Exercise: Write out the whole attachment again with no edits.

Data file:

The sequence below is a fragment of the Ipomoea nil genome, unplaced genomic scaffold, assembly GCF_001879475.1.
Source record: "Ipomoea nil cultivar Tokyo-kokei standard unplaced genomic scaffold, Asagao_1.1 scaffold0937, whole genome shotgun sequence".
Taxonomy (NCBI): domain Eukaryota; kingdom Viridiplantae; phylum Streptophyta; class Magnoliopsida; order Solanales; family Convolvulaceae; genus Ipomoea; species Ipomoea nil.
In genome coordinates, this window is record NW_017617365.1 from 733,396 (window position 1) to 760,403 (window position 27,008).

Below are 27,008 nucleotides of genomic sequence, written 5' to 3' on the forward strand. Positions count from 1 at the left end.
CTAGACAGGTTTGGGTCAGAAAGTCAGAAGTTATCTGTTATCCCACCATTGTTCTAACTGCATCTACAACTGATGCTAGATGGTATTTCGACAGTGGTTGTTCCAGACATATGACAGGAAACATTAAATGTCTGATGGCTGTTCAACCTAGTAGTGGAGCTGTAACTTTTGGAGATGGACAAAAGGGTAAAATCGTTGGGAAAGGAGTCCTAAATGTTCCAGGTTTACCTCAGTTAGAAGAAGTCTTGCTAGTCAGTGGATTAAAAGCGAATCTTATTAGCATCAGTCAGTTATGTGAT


The sequence below is a fragment of the Ipomoea nil genome, unplaced genomic scaffold, assembly GCF_001879475.1.
Source record: "Ipomoea nil cultivar Tokyo-kokei standard unplaced genomic scaffold, Asagao_1.1 scaffold0937, whole genome shotgun sequence".
Taxonomy (NCBI): domain Eukaryota; kingdom Viridiplantae; phylum Streptophyta; class Magnoliopsida; order Solanales; family Convolvulaceae; genus Ipomoea; species Ipomoea nil.
In genome coordinates, this window is record NW_017617365.1 from 733,396 (window position 1) to 760,403 (window position 27,008).

Below are 27,008 nucleotides of genomic sequence, written 5' to 3' on the forward strand. Positions count from 1 at the left end.
CTAGACAGGTTTGGGTCAGAAAGTCAGAAGTTATCTGTTATCCCACCATTGTTCTAACTGCATCTACAACTGATGCTAGATGGTATTTCGACAGTGGTTGTTCCAGACATATGACAGGAAACATTAAATGTCTGATGGCTGTTCAACCTAGTAGTGGAGCTGTAACTTTTGGAGATGGACAAAAGGGTAAAATCGTTGGGAAAGGAGTCCTAAATGTTCCAGGTTTACCTCAGTTAGAAGAAGTCTTGCTAGTCAGTGGATTAAAAGCGAATCTTATTAGCATCAGTCAGTTATGTGAT